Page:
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The European colonial powers invaded Africa in the late nineteenth century and agreed to divide it up at the Berlin Conference (1884-1885), imposing artificial boundaries that had nothing to do with the ethnic groups living there, generating major conflicts which were also fuelled by the exploitation of natural resources and which continue to this day.
In this work, Roberto Ceamanos speaks to us of this heavy burden of colonial legacy. The book features a foreword by Mbuyi Kabunda that reminds us that Africa must abandon the economic logic used to justify colonization and start producing for Africa.
In the spirit of cooperation between the Red de Casas, Casa Árabe and Casa África are jointly organising the presentation of this book, belonging to the Colección de Ensayos de Casa África, which will take place on 1 February 2017 at 7pm in the Auditorium of Casa Árabe, in the presence of both directors general, Pedro Villena for Casa Árabe and Luis Padrón for Casa África, together with Roberto Ceamanos, author of the work and Mbuyi Kabunda, author of the prologue.
Roberto Ceamanos is Professor of Contemporary History at Zaragoza University. His main research interests focus on the historiography and history of France, and the history of Spain in the 1930s. He is the author of several articles in scientific journals and, among others, of the books: From the history of the labour movement to social history (2004), Militancy and University. The construction of the workers’ history in France (2005), The silenced years. The Second Republic in the region of Tarazona and el Moncayo (2006), The Bolshevik discourse. The French Communist Party and the Second Spanish Republic (2010), Isidro Gomà i Tomàs. From the Monarchy to the Republic, 1927-1936 (2012) and The Paris Commune, 1871 (2014). He is also the secretary of Historiografías, the magazine of history and theory.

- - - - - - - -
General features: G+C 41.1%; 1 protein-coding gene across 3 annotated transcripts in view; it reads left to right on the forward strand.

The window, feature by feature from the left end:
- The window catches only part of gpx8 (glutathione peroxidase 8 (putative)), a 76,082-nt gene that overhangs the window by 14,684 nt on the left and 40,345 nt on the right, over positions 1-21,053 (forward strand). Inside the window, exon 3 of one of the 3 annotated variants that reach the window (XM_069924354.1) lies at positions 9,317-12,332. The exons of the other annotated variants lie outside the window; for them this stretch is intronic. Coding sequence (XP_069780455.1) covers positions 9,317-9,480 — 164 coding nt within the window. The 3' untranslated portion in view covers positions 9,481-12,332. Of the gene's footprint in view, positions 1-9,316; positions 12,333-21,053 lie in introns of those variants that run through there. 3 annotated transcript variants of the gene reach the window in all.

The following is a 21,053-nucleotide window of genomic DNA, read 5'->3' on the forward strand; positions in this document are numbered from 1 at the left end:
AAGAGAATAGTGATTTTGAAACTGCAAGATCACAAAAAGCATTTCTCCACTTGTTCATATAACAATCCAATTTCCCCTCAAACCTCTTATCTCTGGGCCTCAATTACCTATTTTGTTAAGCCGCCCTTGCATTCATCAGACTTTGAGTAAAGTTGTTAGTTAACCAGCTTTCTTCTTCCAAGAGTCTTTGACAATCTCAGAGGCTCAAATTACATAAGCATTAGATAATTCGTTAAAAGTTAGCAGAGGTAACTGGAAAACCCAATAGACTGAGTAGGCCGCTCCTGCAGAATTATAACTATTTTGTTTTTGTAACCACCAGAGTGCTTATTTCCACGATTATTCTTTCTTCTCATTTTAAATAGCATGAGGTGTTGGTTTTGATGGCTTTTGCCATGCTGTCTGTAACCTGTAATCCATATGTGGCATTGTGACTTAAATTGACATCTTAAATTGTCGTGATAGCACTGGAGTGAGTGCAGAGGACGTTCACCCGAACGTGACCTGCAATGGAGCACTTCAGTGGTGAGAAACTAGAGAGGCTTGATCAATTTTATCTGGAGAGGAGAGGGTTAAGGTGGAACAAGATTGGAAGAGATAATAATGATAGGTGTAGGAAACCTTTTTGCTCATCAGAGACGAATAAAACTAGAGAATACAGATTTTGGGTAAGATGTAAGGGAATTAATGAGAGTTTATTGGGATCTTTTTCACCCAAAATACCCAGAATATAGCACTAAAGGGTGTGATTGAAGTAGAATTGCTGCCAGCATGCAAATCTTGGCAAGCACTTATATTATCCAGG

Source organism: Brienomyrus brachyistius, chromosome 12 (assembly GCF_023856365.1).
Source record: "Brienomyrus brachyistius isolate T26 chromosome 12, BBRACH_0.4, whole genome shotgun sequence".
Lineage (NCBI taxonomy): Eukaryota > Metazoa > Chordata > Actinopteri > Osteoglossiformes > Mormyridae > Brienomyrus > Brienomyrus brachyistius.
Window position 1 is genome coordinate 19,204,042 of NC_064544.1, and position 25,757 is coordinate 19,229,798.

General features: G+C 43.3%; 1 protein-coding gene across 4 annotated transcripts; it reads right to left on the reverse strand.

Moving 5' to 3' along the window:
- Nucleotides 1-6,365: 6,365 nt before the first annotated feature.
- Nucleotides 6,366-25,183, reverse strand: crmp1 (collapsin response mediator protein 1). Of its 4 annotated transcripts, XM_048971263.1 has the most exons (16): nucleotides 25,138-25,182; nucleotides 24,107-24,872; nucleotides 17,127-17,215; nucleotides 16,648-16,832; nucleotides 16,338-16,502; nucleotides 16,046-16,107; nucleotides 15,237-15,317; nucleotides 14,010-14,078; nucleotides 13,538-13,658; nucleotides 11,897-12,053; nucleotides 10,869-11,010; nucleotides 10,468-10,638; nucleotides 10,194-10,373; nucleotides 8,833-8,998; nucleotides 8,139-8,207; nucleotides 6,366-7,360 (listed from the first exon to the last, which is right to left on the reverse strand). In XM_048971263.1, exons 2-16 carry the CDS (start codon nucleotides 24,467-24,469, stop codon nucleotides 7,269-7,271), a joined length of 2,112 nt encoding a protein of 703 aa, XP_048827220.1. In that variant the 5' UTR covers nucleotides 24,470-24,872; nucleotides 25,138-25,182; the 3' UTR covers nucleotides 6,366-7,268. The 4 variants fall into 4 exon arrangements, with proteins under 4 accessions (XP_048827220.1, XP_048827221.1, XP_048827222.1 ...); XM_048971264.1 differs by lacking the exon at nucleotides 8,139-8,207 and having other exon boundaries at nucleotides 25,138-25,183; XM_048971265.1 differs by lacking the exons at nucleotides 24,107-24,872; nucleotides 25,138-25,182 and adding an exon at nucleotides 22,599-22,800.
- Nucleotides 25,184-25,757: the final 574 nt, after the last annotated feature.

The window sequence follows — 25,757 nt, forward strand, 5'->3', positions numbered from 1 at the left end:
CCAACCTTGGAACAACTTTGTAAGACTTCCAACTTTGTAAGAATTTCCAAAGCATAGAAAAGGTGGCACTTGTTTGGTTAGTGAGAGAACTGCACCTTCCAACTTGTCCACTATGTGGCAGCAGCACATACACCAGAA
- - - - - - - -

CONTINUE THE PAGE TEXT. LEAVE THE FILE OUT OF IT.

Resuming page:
Mbuyi Kabunda Badi is a teacher who specialises in the problems of regional integration, development, gender, human rights and conflict in Africa. He has a degree in Political Sciences from the University of the Congo and is currently professor and member of the International Institute of Human Rights in Strasbourg and of the Doctorate in International Relations and African Studies at the Autonomous University of Madrid. He has been professor of International Relations and head of the Department of International Relations at the University of Lubumbashi, professor of the same discipline at the Autonomous University of Madrid and the University of Basel, professor at the Pedro Arrupe Institute of Human Rights of the University of Deusto and at the European Master's in Human Rights and Democratisation in Venice.